In the event, Mrs B – happy with her existing liner/sheepskin mitt combo – declined the offer of the new kit, so I tried them out myself. The inner is in the form of a glove (separated fingers), with the outer being a mitten; the fill between the two is Primaloft. The effect is a bit like putting your hand into a glove already inside a tea cosy; if anyone reading this is plagued by cold hands then I’d certainly say they’re an option worth considering. Obviously the loss of dexterity when it comes to operating a camera can be an issue; opening a box of tic-tacs is pretty much out of the question.
I hadn’t realised, until I was looking for a link to post, that they had featured in a short (but expert) review on the TGO site: (here)


(Above) The very last seconds of the weekend sun

From the vaults: Changing places (20/11/2010)

Changing places…

The birds have either moved or are on the move; whether they’ve relocated to a more sheltered spot just around the corner or upped sticks for a winter in Senegal, they’re no longer to be found where they were last time we looked. Places which were hotbeds of activity just a few weeks ago are eerily quiet. It’s as if there was a close season on certain parts of the heath and among particular types of vegetation. It was the same a year ago.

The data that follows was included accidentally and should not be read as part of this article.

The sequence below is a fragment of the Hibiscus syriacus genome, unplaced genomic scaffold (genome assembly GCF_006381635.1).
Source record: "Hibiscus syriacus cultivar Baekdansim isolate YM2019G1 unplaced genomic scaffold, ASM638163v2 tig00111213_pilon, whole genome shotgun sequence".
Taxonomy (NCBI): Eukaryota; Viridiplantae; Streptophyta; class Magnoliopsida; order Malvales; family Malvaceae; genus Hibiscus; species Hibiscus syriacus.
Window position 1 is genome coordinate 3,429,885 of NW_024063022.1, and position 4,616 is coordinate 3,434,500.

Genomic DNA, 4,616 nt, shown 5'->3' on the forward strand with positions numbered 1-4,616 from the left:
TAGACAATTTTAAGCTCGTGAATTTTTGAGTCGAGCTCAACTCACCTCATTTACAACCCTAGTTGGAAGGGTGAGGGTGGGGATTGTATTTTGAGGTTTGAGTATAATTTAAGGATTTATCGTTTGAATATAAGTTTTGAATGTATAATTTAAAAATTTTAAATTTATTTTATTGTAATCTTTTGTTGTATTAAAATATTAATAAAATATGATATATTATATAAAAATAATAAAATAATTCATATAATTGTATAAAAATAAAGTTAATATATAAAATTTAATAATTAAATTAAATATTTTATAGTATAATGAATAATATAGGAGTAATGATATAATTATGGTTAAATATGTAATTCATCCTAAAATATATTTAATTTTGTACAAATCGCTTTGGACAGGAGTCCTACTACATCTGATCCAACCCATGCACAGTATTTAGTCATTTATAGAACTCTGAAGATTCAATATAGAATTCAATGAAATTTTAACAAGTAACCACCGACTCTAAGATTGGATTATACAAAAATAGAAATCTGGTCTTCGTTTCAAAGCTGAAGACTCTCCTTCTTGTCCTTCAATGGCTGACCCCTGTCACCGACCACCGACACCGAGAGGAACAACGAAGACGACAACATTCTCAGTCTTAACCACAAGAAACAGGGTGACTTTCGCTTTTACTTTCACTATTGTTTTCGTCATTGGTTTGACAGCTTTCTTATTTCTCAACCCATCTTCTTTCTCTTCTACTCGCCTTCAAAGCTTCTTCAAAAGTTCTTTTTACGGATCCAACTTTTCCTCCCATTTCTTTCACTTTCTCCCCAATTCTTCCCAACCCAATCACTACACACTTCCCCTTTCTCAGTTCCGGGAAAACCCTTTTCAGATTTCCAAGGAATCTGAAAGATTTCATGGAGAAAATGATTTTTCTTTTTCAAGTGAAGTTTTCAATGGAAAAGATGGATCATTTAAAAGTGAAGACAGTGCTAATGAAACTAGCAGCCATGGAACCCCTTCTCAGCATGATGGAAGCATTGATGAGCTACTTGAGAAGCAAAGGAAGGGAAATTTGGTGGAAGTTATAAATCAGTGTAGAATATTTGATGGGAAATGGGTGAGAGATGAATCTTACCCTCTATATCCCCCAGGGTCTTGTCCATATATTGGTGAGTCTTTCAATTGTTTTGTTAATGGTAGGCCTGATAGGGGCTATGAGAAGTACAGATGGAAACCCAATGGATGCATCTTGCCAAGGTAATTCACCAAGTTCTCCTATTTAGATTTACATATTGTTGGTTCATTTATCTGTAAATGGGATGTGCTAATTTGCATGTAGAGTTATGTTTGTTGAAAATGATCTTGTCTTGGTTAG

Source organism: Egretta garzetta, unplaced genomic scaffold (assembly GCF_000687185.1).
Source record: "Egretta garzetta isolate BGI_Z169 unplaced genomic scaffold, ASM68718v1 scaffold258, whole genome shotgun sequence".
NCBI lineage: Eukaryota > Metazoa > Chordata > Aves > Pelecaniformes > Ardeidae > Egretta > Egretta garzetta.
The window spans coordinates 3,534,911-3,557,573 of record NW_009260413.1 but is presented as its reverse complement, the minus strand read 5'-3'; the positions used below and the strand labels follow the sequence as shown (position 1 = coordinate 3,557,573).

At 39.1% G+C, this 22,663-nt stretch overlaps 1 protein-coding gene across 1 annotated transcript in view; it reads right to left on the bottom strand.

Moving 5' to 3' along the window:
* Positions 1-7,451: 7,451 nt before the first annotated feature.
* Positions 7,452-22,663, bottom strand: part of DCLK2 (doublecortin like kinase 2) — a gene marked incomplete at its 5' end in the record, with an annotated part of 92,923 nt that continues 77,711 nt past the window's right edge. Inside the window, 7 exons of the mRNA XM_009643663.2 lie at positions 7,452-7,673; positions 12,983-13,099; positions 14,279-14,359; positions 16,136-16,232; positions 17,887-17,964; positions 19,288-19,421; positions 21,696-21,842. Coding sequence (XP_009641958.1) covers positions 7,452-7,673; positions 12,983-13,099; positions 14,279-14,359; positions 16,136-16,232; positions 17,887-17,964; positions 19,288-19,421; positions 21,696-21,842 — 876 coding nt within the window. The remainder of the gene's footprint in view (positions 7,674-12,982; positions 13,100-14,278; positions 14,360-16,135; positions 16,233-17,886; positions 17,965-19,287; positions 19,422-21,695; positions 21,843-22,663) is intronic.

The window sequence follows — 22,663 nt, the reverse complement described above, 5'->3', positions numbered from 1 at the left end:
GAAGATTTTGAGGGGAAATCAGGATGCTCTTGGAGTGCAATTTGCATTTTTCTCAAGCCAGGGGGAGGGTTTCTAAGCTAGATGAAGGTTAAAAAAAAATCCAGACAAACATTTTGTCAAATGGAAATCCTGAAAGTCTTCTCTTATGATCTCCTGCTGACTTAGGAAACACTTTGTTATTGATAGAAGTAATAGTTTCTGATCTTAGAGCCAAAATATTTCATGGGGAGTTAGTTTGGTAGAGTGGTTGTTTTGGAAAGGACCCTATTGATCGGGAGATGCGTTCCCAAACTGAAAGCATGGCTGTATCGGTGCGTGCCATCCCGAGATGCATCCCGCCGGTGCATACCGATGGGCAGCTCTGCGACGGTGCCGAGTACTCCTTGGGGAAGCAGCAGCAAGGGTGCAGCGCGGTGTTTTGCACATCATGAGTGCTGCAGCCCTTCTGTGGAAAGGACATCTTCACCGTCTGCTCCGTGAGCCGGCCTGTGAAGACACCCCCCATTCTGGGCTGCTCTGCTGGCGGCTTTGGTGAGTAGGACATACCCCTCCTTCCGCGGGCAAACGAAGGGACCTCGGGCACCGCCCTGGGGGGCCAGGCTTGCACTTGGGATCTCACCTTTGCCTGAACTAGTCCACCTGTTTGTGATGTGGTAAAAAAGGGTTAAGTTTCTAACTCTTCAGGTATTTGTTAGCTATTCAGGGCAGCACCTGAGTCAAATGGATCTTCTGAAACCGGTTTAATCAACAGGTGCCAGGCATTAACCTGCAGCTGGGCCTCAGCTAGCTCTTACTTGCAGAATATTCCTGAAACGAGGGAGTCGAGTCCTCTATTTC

Elsewhere, in the woods in particular, familiar haunts are being reoccupied; and by the same species, possibly the very same individuals, we would see there as last winter approached. The mixed flock of long-tailed, blue and great tits moving through and around the same tight cluster of trees, when there are thousands of others to choose from; suggesting that there is something to their liking in the vicinity of those particular branches at this time in the natural cycle. The long-tailed tits in particular seem to be in a state of constant movement, probably less random and more structured than it appears to the human eye; like animated and colourful shuttlecocks. The single goldcrest which was their habitual companion twelve months past is yet to reappear; in so far as it’s possible to be certain where something as small and mobile as a goldcrest is concerned.